Where to start. Well, after a brilliant day at the Slieve League Cliffs in Donegal, we loaded up our campervan and left the Republic of Ireland and crossed the border into the UK, to Northern Ireland. The border between the 6 counties of Northern Ireland and the 26 counties of Southern Ireland is a ‘soft border’, meaning that there is no actual border. No check, no immigration, nothing. You just drive and one second you’re in Rep.Ireland and the next the road signs have changed colour and you’re in the UK. Derry/Londonderry then is Northern Ireland’s 2nd city (to Belfast), and it’s just over the border, meaning that it’s a political hotspot, so let’s take a quick look.
History of Derry/Londonderry
Ok, let me try to break this down. Ireland was its own ‘country’ for centuries, then the English came around the 12th century, from then until 1922 it was under British rule, then in 1922 Ireland became independent, except for 6 counties in the North of Ireland, which remained British, and therefore part of the UK, it became known as Northern Ireland.
Since then, there has been a frosty civil war in Northern Ireland known as ‘the troubles’ where, generally speaking, Catholics in the north want Ireland to be one country, free of the UK. Protestants in the north (most from a Scottish/British blood line when the English invaded Ireland centuries previously) want to remain part of the UK. It’s complicated, I know, try growing up in it!
Check out these 2 pics for a little bit of help. But yes, the island of Ireland is split between Republic of Ireland (independent) and Northern Ireland (part of the UK). Whether I agree with that or not is a different story, but these are the facts as of now:
Derry/Londonderry then is a real flashpoint. It’s right on the border between ROI (Republic of Ireland) and NI (Northern Ireland). Historically, in Ireland, it was known as Derry but when the English invaded and built up the city it was renamed ‘LONDON’ + Derry = Londonderry. The political connotations of having the word ‘London’ in a name of a city, where 75% of the population is Catholic and wants the UK out of Ireland and the island to be united as one country, are huge! So now we have a situation where essentially Catholics call the city ‘Derry’, Protestants call the city ‘Londonderry’, and media sources trying to be impartial refer to it as Derry/Londonderry in print media, on the news etc. Ridiculous actually, but the truth nonetheless. It now has the nickname ‘Stroke city’. Madness. Anyway, as someone who believes colonialism is from a bygone era, I will from now on refer to it as Derry.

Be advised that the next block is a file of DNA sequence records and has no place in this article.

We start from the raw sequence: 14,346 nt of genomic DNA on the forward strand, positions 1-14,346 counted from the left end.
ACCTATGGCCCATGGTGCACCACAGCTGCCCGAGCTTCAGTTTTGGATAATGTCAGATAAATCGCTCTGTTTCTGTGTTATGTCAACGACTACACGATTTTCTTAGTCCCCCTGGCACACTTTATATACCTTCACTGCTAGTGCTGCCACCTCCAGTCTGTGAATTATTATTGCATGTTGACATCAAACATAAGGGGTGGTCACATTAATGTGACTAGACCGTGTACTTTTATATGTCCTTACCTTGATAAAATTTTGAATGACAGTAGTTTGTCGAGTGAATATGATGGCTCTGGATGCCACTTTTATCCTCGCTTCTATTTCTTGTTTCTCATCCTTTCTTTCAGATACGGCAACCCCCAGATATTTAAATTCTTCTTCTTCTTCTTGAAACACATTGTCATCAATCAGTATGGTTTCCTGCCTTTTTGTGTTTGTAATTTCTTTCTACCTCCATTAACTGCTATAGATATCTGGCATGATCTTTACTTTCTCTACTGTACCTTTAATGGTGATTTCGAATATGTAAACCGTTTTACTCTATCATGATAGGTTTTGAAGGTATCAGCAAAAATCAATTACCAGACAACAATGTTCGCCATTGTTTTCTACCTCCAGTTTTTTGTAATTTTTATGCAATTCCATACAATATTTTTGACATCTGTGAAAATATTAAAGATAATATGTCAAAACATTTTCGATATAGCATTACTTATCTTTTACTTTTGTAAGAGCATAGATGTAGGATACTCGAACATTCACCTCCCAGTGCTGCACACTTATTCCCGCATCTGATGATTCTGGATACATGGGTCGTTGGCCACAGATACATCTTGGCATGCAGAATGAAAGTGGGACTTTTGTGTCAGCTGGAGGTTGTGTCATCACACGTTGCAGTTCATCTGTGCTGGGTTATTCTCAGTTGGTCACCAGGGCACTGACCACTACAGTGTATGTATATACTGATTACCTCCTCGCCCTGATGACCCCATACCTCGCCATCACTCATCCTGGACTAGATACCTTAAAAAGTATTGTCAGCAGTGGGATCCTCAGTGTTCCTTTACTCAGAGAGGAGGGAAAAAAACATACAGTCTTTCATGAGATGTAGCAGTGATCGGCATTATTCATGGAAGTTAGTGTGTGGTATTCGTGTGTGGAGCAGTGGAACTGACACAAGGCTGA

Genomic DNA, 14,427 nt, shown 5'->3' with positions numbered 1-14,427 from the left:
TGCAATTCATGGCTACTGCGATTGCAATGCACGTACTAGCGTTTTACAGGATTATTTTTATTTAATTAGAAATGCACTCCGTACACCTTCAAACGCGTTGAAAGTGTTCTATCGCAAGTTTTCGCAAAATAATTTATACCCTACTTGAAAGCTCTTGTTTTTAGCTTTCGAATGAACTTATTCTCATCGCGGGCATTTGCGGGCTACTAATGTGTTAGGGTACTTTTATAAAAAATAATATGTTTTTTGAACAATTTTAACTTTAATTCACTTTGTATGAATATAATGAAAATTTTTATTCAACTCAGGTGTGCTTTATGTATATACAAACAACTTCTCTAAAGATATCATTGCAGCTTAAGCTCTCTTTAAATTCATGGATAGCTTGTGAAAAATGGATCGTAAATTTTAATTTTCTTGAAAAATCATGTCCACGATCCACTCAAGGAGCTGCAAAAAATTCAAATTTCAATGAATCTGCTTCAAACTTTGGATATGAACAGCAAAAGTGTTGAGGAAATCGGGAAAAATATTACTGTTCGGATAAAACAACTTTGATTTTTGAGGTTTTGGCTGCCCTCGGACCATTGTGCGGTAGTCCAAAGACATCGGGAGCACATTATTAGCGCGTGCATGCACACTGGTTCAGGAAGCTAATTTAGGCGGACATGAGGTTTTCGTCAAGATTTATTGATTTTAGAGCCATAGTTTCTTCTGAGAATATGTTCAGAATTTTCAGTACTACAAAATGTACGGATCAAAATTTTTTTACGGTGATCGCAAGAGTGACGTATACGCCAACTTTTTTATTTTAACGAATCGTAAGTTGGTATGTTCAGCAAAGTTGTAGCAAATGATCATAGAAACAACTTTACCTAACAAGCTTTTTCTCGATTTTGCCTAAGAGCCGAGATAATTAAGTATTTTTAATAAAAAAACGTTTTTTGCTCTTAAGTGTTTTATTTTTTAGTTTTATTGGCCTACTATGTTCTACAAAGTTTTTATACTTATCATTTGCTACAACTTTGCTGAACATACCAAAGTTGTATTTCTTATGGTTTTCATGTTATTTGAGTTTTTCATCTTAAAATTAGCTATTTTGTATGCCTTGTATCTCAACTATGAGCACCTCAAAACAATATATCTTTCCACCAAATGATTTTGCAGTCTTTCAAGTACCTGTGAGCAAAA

Derry/Londonderry as a tourist
First of all, know that Derry is 100% safe! After all that scary history, Derry is a modern city, and a nice one at that. The people are super friendly and any frostiness between the communities remains between them and them alone, it doesn’t apply to anyone from outside the city. It’s a warm, fun, open-minded place and I’d encourage everyone to go and see, not only to hear about the fascinating history of Northern Ireland but also to experience the North’s 2nd city and all its bars, sights, restaurants etc.
The best way to experience Derry is by a walking tour. The walking tours last around 1 hour or so, and they take you over the historic city walls, overlooking Bog Side (a place with more crazy history) and your quide will give you a laid back open account of the history of the city.
The tours run 4 times a day (10.00am, 12.00 noon, 2.00pm + 4.00pm) and only cost £4 (I know, right?!). Check out the walking tour here, you don’t need to book, you can just show up, regardless the weather!
EVENING IN DERRY/LONDONDERRY
This one is pretty simple. Just head straight for Waterloo Street in the city centre and you’ll have your fill of restaurants, pubs and bars. Busy most nights but the weekend is banging around here. Peadar O’Donnell’s is your best bet for an Irish style pub but you can’t go wrong with any of them really. Enjoy!
After the politics of being back in the country I grew up in, I was happy to be moving on to the happier side of the things Northern Ireland has to offer. So the next day we were off to the Giant’s Causeway, one of Irelands’ three UNESCO World Heritage Sites and the only one in the North. Let’s do it!